STUMP MEADOW.  After lunch, the snow had turned to rain and then to mist, allowing us to venture out and see a bit of the park.  Our first stop was Stump Meadow where hundreds of the BIG trees were harvested in the 1850s.  You can’t quite grasp the vastness of this area from a picture, but I offer my feeble attempt.

All eight of our children fit into the fire scar of this big stump with room to spare.  We have been reading My Side of the Mountain and the sequel The Far Side of the Mountain about Sam Gribley who, at 15,  moved from NYC to the hills and made a giant Hemlock his home.  Every time we saw a new BIGGER stump or hollowed-out tree the kids would claim, “This one will be my home!”

One last photo for you which I titled “The Little Colombian and the Giant Tree.”  Yes, Nora is standing there at the bottom, but I couldn’t back up far enough to get the top of the tree in the picture.  They are BIG.

Please stay tuned for the upcoming episodes of Kings Canyon Camping.

Kings Canyon Camping Episode 1: The ARRIVAL & FIRST MORNING

October 27, 2012

THE ARRIVAL.  Driving the supposed 10 hours and 21 minutes from Phoenix, AZ to Kings Canyon National Park, CA was almost uneventful with the exception of the swaying tent trailer that required only 60 MPH, the unfindable Visalia Costco that was a Walmart (seems that Costco moved to a new building and didn’t tell Mapquest), and the Park Ranger who said the showers were closed for winter. He was mistaken much to my relief after the 13 hour trip with two crazy moms and eight kids.

We arrived at Azalea Campground with about 90 minutes of sunlight to spare.  Every camper was in motion getting tents set up, wood hauled, food in bear boxes, fire built, trailer leveled, etc.  THEN, being a mom, I went to the closest bathroom building that was just a hop, skip and jump from our campsite, only to find out that it was also closed for winter.  GAH!  Next time we will check bathrooms BEFORE we unpack and set up camp.  So, much exercise was had ALL week hiking the hill to the open bathroom facility.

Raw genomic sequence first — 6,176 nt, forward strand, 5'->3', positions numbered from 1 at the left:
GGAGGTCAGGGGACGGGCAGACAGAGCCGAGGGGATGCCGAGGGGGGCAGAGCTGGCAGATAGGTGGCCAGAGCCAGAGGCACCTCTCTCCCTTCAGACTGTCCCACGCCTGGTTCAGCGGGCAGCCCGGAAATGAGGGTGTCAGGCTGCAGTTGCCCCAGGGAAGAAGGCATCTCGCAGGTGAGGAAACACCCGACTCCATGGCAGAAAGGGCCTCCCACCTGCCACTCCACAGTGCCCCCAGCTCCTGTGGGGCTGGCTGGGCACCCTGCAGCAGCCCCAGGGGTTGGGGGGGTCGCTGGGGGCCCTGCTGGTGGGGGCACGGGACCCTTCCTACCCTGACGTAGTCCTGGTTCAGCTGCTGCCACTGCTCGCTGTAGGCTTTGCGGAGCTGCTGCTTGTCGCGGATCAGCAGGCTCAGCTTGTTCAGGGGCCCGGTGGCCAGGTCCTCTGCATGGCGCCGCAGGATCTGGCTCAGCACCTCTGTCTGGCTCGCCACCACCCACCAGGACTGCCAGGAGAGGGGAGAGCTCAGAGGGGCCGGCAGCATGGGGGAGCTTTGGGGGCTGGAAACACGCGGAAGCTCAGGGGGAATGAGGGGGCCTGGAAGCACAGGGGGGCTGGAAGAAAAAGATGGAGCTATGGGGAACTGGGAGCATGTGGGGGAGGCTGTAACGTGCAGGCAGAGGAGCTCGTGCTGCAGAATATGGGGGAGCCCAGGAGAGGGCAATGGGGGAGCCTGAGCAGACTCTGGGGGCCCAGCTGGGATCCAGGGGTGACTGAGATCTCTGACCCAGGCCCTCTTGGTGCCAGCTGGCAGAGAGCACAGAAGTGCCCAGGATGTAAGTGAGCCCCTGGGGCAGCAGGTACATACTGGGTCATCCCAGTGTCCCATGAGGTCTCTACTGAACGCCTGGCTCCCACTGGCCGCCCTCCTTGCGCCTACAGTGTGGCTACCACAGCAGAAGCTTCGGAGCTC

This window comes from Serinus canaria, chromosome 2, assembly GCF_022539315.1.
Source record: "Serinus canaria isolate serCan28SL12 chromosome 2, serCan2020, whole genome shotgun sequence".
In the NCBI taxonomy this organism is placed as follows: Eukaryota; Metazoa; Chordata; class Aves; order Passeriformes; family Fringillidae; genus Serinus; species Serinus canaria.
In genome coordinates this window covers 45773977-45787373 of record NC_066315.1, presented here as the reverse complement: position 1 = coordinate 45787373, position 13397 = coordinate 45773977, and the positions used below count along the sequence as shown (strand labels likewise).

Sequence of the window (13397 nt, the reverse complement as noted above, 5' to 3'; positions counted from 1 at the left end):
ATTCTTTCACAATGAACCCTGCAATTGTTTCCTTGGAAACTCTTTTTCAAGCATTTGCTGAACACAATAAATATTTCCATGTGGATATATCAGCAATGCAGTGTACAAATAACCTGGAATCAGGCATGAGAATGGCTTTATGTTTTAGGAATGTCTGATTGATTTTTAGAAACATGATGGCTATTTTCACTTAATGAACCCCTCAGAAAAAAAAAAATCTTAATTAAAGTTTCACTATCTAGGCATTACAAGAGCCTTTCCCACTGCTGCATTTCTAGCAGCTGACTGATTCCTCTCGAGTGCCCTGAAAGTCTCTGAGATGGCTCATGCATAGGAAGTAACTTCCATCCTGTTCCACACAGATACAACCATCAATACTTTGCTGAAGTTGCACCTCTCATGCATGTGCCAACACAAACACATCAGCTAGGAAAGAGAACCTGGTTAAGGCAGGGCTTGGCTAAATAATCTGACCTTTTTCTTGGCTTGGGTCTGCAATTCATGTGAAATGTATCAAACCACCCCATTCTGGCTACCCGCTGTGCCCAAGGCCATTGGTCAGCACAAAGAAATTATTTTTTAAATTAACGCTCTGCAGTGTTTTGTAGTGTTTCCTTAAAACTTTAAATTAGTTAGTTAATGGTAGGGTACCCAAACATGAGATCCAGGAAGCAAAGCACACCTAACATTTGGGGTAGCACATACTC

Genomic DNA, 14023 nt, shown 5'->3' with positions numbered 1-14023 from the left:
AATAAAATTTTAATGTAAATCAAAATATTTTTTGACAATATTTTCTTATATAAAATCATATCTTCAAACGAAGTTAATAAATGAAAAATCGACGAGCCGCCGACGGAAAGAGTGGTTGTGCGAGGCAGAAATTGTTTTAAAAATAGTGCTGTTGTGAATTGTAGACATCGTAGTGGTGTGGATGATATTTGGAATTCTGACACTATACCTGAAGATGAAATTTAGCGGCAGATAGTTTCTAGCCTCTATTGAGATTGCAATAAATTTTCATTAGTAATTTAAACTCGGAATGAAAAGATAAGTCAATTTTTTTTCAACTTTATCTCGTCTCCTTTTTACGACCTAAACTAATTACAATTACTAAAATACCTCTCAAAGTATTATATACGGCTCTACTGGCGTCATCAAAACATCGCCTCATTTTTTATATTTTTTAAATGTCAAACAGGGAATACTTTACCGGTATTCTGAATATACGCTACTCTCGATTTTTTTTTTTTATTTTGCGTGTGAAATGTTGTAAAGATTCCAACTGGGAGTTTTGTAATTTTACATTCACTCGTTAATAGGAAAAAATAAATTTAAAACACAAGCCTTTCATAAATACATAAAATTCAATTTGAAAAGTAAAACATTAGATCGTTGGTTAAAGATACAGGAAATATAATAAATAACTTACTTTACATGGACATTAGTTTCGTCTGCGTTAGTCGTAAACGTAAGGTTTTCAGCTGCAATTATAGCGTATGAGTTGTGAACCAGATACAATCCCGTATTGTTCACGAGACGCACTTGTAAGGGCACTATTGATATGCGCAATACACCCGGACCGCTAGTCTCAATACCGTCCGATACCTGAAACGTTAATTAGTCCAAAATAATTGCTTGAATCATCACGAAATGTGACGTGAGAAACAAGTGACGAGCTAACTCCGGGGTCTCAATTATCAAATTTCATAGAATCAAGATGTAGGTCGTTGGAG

We tucked ourselves into chilly sleeping bags and beds, turned the propane heater to low in the trailer and snuggled in for a cozy night.  My night time camping routine might seem needlessly silly to some, but it works for me.  Wool socks with sweat pants tucked into them. Long sleeve t-shirt tucked into the sweat pants to halt drafty freezing breezes.  Long sleeve flannel jammie shirt.  Long sleeve red Mickey Mouse hooded sweatshirt with drawstring hood that is tied down to a small circle that only reveals my nose and mouth.  And earplugs.  And hand warmers…. I hold them in my hands until they are toasty, then I put the little bags of comfy warmth into my socks for the night.  BAM!  Arizona woman sleeps in a thin tent trailer at 6,500 feet in October in comfort.

THE FIRST MORNING.  My initial recollection was that there was daylight instead of darkness unlike the other 42 times I awoke during the night. My nose told me that it was chilly out….. really chilly.  Next, an early riser who had already departed from the tent trailer cheerily yelled, “It’s snowing!”  Turning over and snuggling down deeper into my warm nest, I closed my eyes and groaned, “Nooooooooooooooooooooooo!”  But it was true.  Weather.com had predicted only a 40% chance of rain or light snow.  They were 60% wrong.

One of the books that I read to my children in preparation for this trip was about Johnny and Teddy (John Muir and Theodore Roosevelt) titled The Camping Trip that Changed America.  Mr. Muir took the President camping in Yosemite to raise his awareness of the vast and enormously beautiful landscape that needed protection and the National Parks were born.  The two men awoke to a snow covered valley below them and Teddy Roosevelt proclaimed it the “best day of my life!”  The President’s joy was his alone as I did not share his feelings upon seeing snow while camping in the Sierra Nevadas, but I was glad for the experience for my city-slicker kids.  Every kid should camp in the snow ONCE! Simply to say they did…. and lived to tell the story.

Banana pancakes have never tasted quite as delectable as they did that cold cold inaugural morning of our week’s stay at Kings Canyon.

Please stay tuned for the upcoming episodes of Kings Canyon Camping.